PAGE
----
Identity theft on the rise in Jamaica
"Persons' lives will stop for a little while because they are unable to utilise their document until (PICA) can satisfactorily determine who the rightful owner is."
Several Jamaicans are having their lives placed on hold as their identities have been stolen by individuals, who use their birth certificates, passports, medical records, and other documents to create a new life for themselves, and in some cases, leave the country.
While chief executive officer of the Passport Immigration and Citizenship Agency (PICA), Andrew Wynter, was not able to say how many cases have been identified in recent times, he noted that 156 persons were arrested between 2016 and 2017 for passport infringements that included fraud.
"In many of the newer cases, it's persons who, through various means, obtained persons' identities because persons have now understood how to create an identity. So they know they have to get a birth certificate, they have to get a driver's licence, and they will produce a complete profile," he said.
Some persons have resorted to recreating new profiles to obtain a passport since additional security measures such as the implementation of face recognition software in 2016 has made it very difficult to manipulate a passport.
"Once they get sufficient information through some corrupt means, they are then able to go to one of the agencies and acquire documents. Those are the documents that they are going to be bringing to us to give us in an attempt to obtain a passport in your identity. We have had situations where persons have got it, gone away, and we are only hoping that they come back," Wynter told The Sunday Gleaner.
He said that PICA is now much more equipped to identity fraud, and for 2016 and 2017, the organisation sent more than 2,000 applications for further verification. Fines levelled on the more than 150 persons arrested over this period for passport infringements contributed some $18 million to the government coffers.
"It's when you now check with the source agencies, the RGD [Registrar General Department], the tax office, and they say no, that is fraudulent information, no such record exists, and based on the experience and knowledge of our customer service officers, they know once they see certain information, they know this document is fraudulent," said Wynter.
Director of passport services at PICA Amy Johnson-Lynch said identity theft is generally one of the main infringements committed.
"So you would find that a majority of the cases that we review and we send for investigation is with reference to multiple or double identities," said Johnson-Lynch.
"When we see two persons with the same identity, we are not, at the onset, going to determine that the identity belongs to Customer A as opposed to Customer B. A full investigation has to be carried out and so persons' lives will stop for a little while because they are unable to utilise their document until we can satisfactorily determine who the rightful owner is," she told The Sunday Gleaner.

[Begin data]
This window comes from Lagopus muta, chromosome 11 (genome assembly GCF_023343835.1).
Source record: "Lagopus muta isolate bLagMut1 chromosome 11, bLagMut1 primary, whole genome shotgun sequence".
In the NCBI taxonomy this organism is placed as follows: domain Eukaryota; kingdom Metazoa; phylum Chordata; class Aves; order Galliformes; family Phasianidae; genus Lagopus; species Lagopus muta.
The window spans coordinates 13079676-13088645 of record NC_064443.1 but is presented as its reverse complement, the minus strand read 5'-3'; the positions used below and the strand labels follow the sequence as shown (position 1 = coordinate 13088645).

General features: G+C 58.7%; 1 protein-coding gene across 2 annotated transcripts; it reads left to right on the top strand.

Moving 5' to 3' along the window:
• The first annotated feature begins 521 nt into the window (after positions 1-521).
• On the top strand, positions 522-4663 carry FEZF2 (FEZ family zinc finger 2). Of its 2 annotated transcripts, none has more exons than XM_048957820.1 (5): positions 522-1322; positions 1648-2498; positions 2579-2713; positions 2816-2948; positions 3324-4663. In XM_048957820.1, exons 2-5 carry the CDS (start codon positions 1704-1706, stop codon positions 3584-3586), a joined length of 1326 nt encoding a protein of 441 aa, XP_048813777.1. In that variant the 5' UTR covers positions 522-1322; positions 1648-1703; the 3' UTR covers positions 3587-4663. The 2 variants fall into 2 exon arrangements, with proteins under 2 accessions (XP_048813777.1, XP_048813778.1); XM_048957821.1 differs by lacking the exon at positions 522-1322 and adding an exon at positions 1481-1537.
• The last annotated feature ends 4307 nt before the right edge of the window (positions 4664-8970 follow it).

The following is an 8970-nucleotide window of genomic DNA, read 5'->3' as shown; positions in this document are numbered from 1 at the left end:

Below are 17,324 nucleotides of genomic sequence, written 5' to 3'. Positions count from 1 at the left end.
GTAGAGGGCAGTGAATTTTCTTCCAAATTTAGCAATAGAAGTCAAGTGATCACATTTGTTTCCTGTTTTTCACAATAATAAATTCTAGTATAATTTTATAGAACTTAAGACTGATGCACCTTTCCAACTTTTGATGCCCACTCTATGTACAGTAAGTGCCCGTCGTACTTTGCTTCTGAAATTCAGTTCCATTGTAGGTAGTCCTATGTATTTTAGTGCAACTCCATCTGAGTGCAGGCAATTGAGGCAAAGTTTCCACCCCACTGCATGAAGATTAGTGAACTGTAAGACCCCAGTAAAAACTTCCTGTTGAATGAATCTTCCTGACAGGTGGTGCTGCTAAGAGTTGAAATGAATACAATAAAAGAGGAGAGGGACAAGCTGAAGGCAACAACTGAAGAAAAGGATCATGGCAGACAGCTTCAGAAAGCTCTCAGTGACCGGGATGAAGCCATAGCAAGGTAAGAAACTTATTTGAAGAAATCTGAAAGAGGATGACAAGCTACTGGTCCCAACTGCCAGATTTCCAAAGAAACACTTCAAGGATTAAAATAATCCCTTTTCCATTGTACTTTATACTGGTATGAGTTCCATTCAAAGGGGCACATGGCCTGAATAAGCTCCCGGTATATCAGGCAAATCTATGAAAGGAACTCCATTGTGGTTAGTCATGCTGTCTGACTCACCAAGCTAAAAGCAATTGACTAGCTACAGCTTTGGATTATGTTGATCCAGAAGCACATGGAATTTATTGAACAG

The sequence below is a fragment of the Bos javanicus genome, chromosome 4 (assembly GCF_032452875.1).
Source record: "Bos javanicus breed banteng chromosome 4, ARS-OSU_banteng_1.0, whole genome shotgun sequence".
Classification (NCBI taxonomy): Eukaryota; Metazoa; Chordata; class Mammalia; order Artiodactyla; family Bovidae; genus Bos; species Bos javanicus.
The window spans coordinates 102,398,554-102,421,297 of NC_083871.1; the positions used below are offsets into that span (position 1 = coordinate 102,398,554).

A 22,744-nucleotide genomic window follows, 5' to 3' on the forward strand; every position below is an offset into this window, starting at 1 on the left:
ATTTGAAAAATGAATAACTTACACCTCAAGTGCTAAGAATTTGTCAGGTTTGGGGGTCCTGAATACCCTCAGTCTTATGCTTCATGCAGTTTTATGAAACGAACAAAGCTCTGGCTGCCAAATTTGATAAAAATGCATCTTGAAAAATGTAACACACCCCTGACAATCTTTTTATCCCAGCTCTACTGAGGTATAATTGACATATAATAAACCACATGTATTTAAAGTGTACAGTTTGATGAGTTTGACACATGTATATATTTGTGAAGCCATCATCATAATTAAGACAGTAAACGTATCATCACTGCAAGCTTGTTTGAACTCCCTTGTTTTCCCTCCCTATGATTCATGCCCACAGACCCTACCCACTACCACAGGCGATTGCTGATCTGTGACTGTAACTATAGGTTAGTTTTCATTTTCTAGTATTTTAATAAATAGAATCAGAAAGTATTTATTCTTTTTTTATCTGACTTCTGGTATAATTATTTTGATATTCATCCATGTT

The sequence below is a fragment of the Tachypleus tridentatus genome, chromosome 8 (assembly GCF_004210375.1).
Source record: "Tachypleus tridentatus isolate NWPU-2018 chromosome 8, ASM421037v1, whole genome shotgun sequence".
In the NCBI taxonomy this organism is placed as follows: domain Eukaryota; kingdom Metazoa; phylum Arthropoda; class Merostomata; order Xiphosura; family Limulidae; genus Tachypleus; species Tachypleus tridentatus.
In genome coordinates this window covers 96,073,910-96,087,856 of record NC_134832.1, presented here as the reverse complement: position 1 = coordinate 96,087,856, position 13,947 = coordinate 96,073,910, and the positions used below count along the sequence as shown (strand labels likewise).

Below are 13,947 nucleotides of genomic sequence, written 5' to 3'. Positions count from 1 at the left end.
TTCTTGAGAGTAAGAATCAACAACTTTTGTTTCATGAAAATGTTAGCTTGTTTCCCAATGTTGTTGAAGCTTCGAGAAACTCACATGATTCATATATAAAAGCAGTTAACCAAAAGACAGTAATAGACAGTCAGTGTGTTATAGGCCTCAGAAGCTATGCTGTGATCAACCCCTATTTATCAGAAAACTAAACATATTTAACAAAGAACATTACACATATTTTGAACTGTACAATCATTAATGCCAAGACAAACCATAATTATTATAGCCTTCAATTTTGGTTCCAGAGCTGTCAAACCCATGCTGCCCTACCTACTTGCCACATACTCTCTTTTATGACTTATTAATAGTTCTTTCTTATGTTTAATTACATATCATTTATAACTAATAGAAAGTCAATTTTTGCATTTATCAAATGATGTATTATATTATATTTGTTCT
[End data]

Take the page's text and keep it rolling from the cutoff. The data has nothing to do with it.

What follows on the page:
Wynter said that most times, the identity theft is not noticed until individuals visit the PICA office.
"They are applying to renew their passports, and it is like almost bad luck because nearly every time they come to do it, they are in a rush. They have to go to school and now it's January and they need to go to school in February and they need the documents by this time," he said.
"We have seen some very unfortunate incidents, where persons when they (PICA officials) look and they say, 'Do you know the person?', they realise who stole their identity and their information," he said.
Given the fact that relatives or close associates are among those responsible for stealing identities, Wynter and Johnson-Lynch are cautioning Jamaicans to ensure that they secure their passports and other documents.
"We have had so many cases where persons leave their passports in their handbags and the car is broken into and all the documents are gone. That is a very common report," said Wynter.
"If you don't need to travel with your passport, don't travel with your passport. If you don't need to travel with your birth certificate in your handbag, don't do so. Keep them secure. Don't just leave them in a drawer that is accessible by everyone," warned Johnson Lynch.
She noted that the mobility of information has also made it easier for persons to steal the identity of others.
"Believe it or not, a lot of people take pictures and put postings on Facebook and post their private documents on Facebook, and various things, and send them out.
So somebody will tell you, 'Oh, just WhatsApp me a picture of your birth certificate', but when you take that picture and send it, that person might not be security conscious as you, and if that person's phone is hacked into, then they could have got a document that they could use," Wynter explained.
He said that PICA intends to dedicate some time to educating people about some of the issues coming before them.
"We are really planning now to go on an education campaign about passports and certain things that can affect passports and how you should care your passports," added Wynter.